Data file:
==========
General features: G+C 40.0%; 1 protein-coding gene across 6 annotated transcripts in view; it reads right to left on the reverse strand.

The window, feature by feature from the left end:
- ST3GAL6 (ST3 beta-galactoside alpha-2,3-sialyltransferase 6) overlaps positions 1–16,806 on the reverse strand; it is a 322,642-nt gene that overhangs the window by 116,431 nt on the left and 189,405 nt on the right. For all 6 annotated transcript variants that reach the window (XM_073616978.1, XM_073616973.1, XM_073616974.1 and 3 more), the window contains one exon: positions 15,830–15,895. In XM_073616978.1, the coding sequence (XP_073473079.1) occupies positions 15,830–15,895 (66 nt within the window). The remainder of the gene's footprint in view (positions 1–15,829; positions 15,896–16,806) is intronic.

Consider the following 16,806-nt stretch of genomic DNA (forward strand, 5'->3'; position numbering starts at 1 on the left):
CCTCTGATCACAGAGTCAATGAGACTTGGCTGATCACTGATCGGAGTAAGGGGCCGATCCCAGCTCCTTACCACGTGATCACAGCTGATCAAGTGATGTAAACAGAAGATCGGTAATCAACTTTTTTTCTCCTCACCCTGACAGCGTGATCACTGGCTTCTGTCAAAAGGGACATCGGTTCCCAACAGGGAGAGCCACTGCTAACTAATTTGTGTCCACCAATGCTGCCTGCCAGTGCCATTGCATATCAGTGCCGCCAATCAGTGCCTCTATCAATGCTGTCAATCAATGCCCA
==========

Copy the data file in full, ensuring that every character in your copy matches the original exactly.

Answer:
General features: G+C 40.0%; 1 protein-coding gene across 6 annotated transcripts in view; it reads right to left on the reverse strand.

The window, feature by feature from the left end:
- ST3GAL6 (ST3 beta-galactoside alpha-2,3-sialyltransferase 6) overlaps positions 1–16,806 on the reverse strand; it is a 322,642-nt gene that overhangs the window by 116,431 nt on the left and 189,405 nt on the right. For all 6 annotated transcript variants that reach the window (XM_073616978.1, XM_073616973.1, XM_073616974.1 and 3 more), the window contains one exon: positions 15,830–15,895. In XM_073616978.1, the coding sequence (XP_073473079.1) occupies positions 15,830–15,895 (66 nt within the window). The remainder of the gene's footprint in view (positions 1–15,829; positions 15,896–16,806) is intronic.

Consider the following 16,806-nt stretch of genomic DNA (forward strand, 5'->3'; position numbering starts at 1 on the left):
CCTCTGATCACAGAGTCAATGAGACTTGGCTGATCACTGATCGGAGTAAGGGGCCGATCCCAGCTCCTTACCACGTGATCACAGCTGATCAAGTGATGTAAACAGAAGATCGGTAATCAACTTTTTTTCTCCTCACCCTGACAGCGTGATCACTGGCTTCTGTCAAAAGGGACATCGGTTCCCAACAGGGAGAGCCACTGCTAACTAATTTGTGTCCACCAATGCTGCCTGCCAGTGCCATTGCATATCAGTGCCGCCAATCAGTGCCTCTATCAATGCTGTCAATCAATGCCCA